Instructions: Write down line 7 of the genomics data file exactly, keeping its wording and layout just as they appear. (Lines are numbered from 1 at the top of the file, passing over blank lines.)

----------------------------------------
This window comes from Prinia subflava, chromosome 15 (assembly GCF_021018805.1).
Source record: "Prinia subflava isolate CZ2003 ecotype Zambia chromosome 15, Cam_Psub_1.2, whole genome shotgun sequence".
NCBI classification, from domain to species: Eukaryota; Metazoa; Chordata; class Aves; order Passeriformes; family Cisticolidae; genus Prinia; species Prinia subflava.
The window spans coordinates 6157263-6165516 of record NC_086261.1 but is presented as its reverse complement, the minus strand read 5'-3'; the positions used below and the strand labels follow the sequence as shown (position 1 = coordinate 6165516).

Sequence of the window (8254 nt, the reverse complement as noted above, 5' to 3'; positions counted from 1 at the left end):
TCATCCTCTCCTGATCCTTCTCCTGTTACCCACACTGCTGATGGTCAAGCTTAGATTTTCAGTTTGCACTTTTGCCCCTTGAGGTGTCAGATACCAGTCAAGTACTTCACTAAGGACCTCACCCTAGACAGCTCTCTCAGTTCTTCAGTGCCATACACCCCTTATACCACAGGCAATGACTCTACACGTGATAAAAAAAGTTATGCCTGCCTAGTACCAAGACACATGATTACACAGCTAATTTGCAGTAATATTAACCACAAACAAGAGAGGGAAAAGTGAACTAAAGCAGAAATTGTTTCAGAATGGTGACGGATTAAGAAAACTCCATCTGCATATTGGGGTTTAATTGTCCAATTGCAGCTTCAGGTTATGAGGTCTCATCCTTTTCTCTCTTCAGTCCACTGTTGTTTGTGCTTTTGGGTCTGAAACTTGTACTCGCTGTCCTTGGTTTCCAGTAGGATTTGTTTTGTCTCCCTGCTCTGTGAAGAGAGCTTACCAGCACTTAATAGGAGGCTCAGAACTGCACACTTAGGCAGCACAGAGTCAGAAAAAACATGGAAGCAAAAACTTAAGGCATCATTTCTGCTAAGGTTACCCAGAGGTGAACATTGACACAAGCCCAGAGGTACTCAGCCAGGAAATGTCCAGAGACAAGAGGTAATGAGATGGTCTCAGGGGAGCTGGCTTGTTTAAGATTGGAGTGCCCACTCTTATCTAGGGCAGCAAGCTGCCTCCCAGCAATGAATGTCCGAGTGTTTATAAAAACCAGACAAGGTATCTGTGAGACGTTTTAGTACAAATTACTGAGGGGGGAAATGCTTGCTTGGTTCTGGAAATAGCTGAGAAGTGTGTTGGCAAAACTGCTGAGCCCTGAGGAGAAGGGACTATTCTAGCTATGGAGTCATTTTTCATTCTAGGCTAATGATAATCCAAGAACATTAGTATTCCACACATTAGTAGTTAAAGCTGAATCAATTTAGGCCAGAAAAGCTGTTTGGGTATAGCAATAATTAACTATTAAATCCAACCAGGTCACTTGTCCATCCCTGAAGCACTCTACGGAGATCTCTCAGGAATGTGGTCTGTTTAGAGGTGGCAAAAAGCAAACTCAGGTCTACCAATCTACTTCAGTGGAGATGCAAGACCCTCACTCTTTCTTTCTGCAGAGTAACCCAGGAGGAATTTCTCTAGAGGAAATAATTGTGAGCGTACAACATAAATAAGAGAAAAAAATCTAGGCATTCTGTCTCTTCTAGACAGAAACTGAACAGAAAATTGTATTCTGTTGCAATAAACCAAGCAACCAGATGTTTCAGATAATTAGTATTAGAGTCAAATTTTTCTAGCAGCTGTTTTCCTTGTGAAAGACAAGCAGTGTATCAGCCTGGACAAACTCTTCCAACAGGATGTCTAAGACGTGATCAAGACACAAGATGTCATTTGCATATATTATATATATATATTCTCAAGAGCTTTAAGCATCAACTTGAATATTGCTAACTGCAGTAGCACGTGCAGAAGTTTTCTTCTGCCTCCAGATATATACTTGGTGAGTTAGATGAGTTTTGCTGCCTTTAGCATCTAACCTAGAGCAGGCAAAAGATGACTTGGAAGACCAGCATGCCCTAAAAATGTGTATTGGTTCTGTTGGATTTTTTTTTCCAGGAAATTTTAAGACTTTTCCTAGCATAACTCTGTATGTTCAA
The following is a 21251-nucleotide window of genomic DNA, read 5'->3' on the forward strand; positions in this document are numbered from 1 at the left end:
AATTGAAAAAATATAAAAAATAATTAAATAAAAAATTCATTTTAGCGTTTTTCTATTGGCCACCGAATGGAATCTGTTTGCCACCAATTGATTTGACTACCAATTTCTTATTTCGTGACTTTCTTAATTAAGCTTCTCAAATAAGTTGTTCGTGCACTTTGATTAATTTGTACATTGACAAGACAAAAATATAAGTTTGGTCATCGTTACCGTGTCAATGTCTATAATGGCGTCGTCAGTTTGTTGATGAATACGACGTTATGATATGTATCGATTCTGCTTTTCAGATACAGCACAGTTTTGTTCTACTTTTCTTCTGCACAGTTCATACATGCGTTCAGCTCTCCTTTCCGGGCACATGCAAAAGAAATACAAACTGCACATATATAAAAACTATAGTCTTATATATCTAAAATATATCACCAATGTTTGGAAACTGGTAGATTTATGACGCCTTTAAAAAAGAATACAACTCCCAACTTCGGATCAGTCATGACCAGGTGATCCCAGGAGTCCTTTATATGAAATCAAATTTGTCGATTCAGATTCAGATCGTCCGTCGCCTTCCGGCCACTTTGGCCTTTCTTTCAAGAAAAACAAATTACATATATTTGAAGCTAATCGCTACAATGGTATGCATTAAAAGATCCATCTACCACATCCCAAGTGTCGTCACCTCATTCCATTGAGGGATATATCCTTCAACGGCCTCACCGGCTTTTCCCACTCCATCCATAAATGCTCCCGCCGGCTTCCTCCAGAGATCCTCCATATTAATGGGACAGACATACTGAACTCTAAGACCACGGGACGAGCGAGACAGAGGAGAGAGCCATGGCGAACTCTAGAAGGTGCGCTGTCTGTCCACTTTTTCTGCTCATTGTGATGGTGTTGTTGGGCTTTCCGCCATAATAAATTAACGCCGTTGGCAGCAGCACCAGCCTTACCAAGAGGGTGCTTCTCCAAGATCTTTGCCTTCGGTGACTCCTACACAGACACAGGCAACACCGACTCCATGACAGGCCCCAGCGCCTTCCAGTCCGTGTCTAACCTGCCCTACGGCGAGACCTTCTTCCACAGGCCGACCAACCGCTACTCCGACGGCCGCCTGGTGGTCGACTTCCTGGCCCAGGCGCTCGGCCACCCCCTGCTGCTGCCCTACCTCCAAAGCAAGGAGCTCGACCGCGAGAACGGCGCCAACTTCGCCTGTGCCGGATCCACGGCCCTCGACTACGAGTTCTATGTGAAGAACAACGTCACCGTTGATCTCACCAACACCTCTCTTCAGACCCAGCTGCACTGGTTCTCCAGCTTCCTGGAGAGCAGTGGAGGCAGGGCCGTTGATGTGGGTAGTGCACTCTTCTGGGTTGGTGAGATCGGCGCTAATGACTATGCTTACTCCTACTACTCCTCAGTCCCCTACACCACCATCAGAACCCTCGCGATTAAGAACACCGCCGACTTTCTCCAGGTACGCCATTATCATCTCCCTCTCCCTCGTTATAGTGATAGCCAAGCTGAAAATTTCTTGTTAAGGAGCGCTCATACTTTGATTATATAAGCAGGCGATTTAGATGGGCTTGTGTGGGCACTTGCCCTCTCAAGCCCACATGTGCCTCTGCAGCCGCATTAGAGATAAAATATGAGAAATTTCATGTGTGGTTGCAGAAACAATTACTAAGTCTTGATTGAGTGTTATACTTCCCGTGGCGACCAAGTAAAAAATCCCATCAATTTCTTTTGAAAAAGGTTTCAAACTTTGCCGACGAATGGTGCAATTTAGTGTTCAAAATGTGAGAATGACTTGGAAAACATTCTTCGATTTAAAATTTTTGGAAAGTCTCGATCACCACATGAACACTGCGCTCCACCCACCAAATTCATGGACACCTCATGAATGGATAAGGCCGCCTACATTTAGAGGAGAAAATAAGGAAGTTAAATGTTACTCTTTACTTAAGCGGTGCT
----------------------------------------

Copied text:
The following is a 21251-nucleotide window of genomic DNA, read 5'->3' on the forward strand; positions in this document are numbered from 1 at the left end: